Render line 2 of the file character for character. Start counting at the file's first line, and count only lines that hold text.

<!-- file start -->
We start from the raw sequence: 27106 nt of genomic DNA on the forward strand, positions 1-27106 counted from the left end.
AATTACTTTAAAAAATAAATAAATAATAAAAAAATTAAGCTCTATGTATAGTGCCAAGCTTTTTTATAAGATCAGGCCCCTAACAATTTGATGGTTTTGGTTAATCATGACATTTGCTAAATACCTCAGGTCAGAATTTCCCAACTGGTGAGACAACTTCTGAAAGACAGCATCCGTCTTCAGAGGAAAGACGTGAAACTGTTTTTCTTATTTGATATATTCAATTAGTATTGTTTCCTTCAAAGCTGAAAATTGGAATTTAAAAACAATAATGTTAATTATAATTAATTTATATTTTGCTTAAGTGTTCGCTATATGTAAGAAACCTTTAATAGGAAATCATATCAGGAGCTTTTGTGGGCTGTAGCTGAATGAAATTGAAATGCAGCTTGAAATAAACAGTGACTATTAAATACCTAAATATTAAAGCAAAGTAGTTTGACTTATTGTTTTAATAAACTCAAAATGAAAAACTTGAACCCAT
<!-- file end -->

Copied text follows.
AATTACTTTAAAAAATAAATAAATAATAAAAAAATTAAGCTCTATGTATAGTGCCAAGCTTTTTTATAAGATCAGGCCCCTAACAATTTGATGGTTTTGGTTAATCATGACATTTGCTAAATACCTCAGGTCAGAATTTCCCAACTGGTGAGACAACTTCTGAAAGACAGCATCCGTCTTCAGAGGAAAGACGTGAAACTGTTTTTCTTATTTGATATATTCAATTAGTATTGTTTCCTTCAAAGCTGAAAATTGGAATTTAAAAACAATAATGTTAATTATAATTAATTTATATTTTGCTTAAGTGTTCGCTATATGTAAGAAACCTTTAATAGGAAATCATATCAGGAGCTTTTGTGGGCTGTAGCTGAATGAAATTGAAATGCAGCTTGAAATAAACAGTGACTATTAAATACCTAAATATTAAAGCAAAGTAGTTTGACTTATTGTTTTAATAAACTCAAAATGAAAAACTTGAACCCAT